Proper nouns, such as names of people, places, companies and brand names or trademarks should be capitalized. Official titles and department names are capitalized, but it is not appropriate to capitalize words for emphasis. So you would say you were Director of the Customer Service Department but you wouldn’t say you were responsible for overseeing Service for Customers.

(Parentheses), [brackets] and {curly brackets}: These are all used in different ways, few of which apply to resumes, where the goal is to be straightforward and to the point. If you have any doubt about which bracket is used when, it’s probably a good idea to keep it simple and stick to parentheses.

Parentheses go around phrases (such as this one) that are not necessary for the sentence to make sense. In resumes, parentheses can be an efficient way to convey information, in phrases like (laid off after acquisition) or (one of the world’s largest retailers) but don’t overuse them.

Like commas, people often insert extra space inside parentheses where none needs to be. Put the bracket tight around the phrase they bracket (with no space between the bracket and the word it is enclosing, like this) rather than putting any extra space inside the parentheses ( like this ).

Square and curly brackets are used in the editorial, mathematical, phonetic, programming and poetry worlds, but I doubt you’ll need them in your resume, unless you are making specific scientific, academic or legal citations that require a defined structure.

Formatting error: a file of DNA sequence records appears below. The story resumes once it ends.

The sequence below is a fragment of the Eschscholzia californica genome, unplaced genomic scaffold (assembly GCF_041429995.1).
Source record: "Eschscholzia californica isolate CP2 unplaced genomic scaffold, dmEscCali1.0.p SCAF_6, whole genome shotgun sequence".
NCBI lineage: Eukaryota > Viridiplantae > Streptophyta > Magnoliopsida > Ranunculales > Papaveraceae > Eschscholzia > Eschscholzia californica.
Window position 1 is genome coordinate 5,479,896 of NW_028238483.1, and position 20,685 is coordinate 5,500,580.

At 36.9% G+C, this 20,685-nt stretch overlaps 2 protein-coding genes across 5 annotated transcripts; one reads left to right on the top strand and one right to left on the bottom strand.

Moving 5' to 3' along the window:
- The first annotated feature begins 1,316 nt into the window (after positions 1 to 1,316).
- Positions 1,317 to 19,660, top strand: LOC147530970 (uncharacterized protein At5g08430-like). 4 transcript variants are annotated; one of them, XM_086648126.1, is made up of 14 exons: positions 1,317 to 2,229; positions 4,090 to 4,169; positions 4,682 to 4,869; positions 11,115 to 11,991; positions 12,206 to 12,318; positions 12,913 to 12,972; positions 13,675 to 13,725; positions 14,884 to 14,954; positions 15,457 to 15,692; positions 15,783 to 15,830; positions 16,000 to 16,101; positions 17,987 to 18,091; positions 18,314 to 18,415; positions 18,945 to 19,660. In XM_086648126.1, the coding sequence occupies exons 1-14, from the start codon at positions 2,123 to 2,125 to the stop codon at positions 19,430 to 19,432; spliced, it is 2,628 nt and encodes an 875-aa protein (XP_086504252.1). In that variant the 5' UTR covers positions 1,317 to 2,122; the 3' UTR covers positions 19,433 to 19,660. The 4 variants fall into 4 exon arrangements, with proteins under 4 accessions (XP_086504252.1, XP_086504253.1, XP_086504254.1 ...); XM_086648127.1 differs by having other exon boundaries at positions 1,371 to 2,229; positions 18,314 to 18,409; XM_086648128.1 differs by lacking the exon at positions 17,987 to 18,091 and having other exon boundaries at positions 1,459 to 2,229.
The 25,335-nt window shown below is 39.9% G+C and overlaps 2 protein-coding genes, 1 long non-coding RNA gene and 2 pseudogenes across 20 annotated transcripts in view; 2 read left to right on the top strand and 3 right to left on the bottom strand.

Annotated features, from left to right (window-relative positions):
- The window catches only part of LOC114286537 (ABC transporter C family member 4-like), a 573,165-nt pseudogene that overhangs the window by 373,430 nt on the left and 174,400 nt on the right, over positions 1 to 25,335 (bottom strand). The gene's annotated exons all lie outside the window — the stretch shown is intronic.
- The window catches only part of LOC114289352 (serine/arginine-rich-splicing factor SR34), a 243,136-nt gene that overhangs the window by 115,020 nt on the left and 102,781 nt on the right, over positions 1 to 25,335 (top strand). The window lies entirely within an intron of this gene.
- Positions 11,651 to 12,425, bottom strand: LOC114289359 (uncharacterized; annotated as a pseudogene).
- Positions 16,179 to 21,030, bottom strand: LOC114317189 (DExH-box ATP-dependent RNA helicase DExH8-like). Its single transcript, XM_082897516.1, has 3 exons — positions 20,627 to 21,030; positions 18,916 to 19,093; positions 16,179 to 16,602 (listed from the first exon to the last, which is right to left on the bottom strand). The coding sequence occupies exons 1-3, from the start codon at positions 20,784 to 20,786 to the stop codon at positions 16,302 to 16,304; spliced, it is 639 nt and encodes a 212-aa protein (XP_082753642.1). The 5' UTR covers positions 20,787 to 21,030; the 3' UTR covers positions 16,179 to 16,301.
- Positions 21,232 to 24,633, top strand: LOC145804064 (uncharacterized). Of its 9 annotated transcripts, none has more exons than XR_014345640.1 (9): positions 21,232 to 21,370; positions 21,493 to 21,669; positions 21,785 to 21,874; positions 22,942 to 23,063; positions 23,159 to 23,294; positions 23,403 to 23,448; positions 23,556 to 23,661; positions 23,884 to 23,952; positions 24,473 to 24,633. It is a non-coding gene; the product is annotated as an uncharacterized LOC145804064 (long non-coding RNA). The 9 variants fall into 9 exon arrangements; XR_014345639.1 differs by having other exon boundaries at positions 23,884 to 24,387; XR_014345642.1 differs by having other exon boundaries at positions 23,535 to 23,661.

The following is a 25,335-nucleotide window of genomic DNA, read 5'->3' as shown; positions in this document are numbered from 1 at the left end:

Slash: You can use a slash to separate two connected things, such as and/or or sales/marketing, but don’t add any space before or after the slash.

Double spaces: There should be one space between words. So if you’re someone who types fast and furious, or cuts and pastes a lot, then learn to do a “find and replace” in your word processing program so you can search for places you have an extra space. Nit-picky? Maybe. But there are people, like me, who will notice.

It’s and its: Confusing these two is common, and spell-check won’t catch it. If you would otherwise say “it is,” then use the apostrophe, because “it’s” is a contraction of those two words. The possessive of “it” becomes “its” with no apostrophe, just like the possessive of “her” becomes “hers” with no apostrophe. So you would say “the company lost its funding” but never “the company lost it’s funding.” Remembering this will come in handy with all kinds of writing beyond your resume.

“Curly quotes”: Curly quotes (also called “smart quotes”) are generally preferred to straight quotation marks. You can set a preference in your word processing program (in my version of Word, it’s under Tools/Auto Correct Options/Autoformat).

Check that your quotation marks are going the right direction, and watch for one area where the computer won’t do it right. This happens when you format the years on your resume as ‘05 instead of 2005. See how the quote in ’05 is going the wrong way? To avoid this, you can outsmart your software by typing “x’05” and then deleting the “x” – so you end up with ’05. See the difference? (I hope that makes sense, and if anyone knows a better shortcut for that, I’d like to hear about it.)

The placement of quotation marks is one of the areas where the American writing style (which puts quote marks outside other punctuation, like periods, commas and semicolons) differs from British style (which puts the quotes inside the punctuation).